Why China can’t count on Brazil to fill the soybean gap in its trade battle with the US
Gustavo Oliveira writes that timing, huge demand and structural bottlenecks diminish Brazil’s reliability as a backup soybean supplier to China
The escalating threats between the United States and China are raising tensions to another level. US President Donald Trump’s proposed 10 per cent tariffs on an additional US$200 billion of imports from China set the bar above Beijing’s ability to retaliate with tit-for-tat tariffs, since China’s total imports from the US amount to only US$154 billion.
So China is likely to impose restrictions on US investments and boycott US products.
Boycotting US soybeans by turning to Brazil’s bumper harvest seems like an ace in the hole for Beijing, since soybeans alone account for 10 per cent of total US exports to China. Moreover, destabilising US agricultural exports could turn the traditionally conservative and soy-dependent American Midwest against the Republican Party in November’s midterm elections.
After all, China’s gargantuan market accounts for 65 per cent of global soybean imports; thus, without being able to offload its harvest to China, the economy of the US Midwest would essentially risk collapse.
But can China count on Brazil to substitute US soybeans? The answer is no.
First, seasons alternate between the northern and southern hemispheres. So while US soybeans are harvested from late September through November, Brazilians gather in their soybean crops from February through May.
This distinction means the recent sabre rattling between Washington and Beijing has taken place during the Brazilian harvest-and-export season, when abundant supplies enable Chinese companies to avoid US imports.
Indeed, Chinese buyers cancelled 60,000 tonnes of soybean shipments from the US in April, according to the USDA. They are likely responsible for the cancellation of at least another 580,000 tonnes and upwards of 949,000 tonnes during May, according to industry insiders.
They also made a strong run on the Brazilian market during March and April, bringing windfall profits for Brazil’s exporters even while prices on the Chicago Board of Trade were on the volatile but negative trend that followed the initial beating this year of the drums of trade war.
This dynamic will shift after September, however, when Brazilian harvests are mostly exported, and international buyers must turn instead to US supplies.
Second, total annual demand for soybeans in China exceeds Brazilian export capacity. In fact, it exceeds global export capacity, excluding the US crop.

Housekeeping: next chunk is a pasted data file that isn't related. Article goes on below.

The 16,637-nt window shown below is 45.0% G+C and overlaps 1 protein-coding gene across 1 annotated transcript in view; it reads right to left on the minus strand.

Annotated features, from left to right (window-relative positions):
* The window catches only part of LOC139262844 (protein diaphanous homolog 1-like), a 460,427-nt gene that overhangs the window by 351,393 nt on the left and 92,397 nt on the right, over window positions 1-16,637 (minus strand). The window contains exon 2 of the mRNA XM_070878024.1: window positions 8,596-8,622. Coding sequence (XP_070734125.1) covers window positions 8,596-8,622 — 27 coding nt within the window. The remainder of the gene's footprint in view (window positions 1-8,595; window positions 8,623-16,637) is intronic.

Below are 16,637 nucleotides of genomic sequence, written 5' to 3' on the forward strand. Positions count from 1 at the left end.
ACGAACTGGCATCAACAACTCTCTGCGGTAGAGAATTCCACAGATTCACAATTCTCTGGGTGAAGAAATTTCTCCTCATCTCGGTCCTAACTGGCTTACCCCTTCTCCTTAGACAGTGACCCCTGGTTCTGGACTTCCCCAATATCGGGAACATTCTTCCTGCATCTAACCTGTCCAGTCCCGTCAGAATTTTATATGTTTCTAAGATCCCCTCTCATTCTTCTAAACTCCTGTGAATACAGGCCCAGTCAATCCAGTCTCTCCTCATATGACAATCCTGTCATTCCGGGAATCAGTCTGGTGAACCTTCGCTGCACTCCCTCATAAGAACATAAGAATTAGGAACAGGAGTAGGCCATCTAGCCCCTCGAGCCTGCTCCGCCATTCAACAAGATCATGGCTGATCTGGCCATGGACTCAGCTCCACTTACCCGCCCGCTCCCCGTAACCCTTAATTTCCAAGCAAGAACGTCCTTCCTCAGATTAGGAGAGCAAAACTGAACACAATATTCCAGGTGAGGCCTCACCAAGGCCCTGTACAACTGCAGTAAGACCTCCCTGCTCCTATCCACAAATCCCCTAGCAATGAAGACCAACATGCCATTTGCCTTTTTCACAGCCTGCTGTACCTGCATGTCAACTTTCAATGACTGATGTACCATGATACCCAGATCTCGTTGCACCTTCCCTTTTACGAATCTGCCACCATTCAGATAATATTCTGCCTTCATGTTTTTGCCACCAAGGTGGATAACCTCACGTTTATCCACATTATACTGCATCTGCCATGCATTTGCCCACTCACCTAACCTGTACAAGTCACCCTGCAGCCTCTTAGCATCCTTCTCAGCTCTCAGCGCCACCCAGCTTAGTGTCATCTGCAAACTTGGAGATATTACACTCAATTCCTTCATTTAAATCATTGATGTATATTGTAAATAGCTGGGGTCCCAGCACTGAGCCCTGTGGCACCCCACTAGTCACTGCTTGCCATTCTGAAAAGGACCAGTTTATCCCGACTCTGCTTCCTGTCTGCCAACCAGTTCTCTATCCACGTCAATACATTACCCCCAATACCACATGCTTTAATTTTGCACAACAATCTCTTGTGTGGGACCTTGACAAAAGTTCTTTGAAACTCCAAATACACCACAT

At 97 million tonnes, China’s soybean imports in 2017-18 account for 30 per cent of total production in the rest of the world, gobbling up almost the equivalent of total production in the US (119.5 million tonnes) and Brazil (119 million tonnes).
But Brazilian processors must crush at least 43 million tonnes of their soybeans domestically to supply the country’s world-leading livestock sector, leaving only 76 million tonnes for export.
That is 21 million tonnes short of China’s demand. The next largest producer, Argentina, produces merely 37 million tonnes, down from 57.8 million tonnes last year due to severe drought.
To meet the needs of its domestic processors and European demand for soy oil and meal, however, Argentina is already tapping its stocks, leaving almost nothing for China.
Brazilian stocks are also very low, hovering below 2 per cent of domestic supply since 2013.
If tariffs take effect next month, there will certainly be record Chinese imports from Brazil, and US soybean exports will realign to Europe and other smaller markets. But Chinese buyers will still need to swallow some high-tariff US soybeans.
Third, Brazilian exports face significant structural bottlenecks and political instability, as witnessed last month when a massive truck drivers’ strike paralysed the country for 11 days.
Chinese investments in South American export infrastructure may once again become highest priority, but they are unable to alter conditions in the time frame in which trade disputes are wrangled.
Moreover, political upheaval may grip Brazil this October, when general elections proceed without the most popular candidate, former president Luiz Inacio Lula da Silva, barred on corruption charges widely seen as politically motivated.
Another wave of massive strikes could curtail Brazilian exports – precisely when US suppliers gain the upper hand.
To prevent an all-out trade war, Beijing may agree to import a larger share of US soybeans, much to the chagrin of Chinese companies that have invested heavily in Brazil since 2014 and have managed to break the monopoly of US suppliers.
This move could rescue US farmers in the short term, with stocks reaching record heights at 11 per cent of total supply. Yet the Beijing-Washington trade dispute is not merely about tariffs and supplies, but the power relationship between the world’s two largest economies. In particular, it concerns their ability to set prices, and the consequences of their recent actions for finance and reserve currencies.
Amid the looming trade war, soybean prices in Chicago already reflect tweets from Washington and statements from Beijing more than production conditions in Iowa or Brazil.
Chinese companies are doubling down on investments in South America, which is gradually joining Beijing’s “Belt and Road Initiative”. The long-term effect of this trade war may ultimately be the consolidation of Chinese infrastructure in South America. And this may also drive a possible shift of soybean prices: from the US dollar at the Chicago Board of Trade to the yuan in Dalian.
Gustavo Oliveira is a geographer and political ecologist at Swarthmore College in Pennsylvania, USA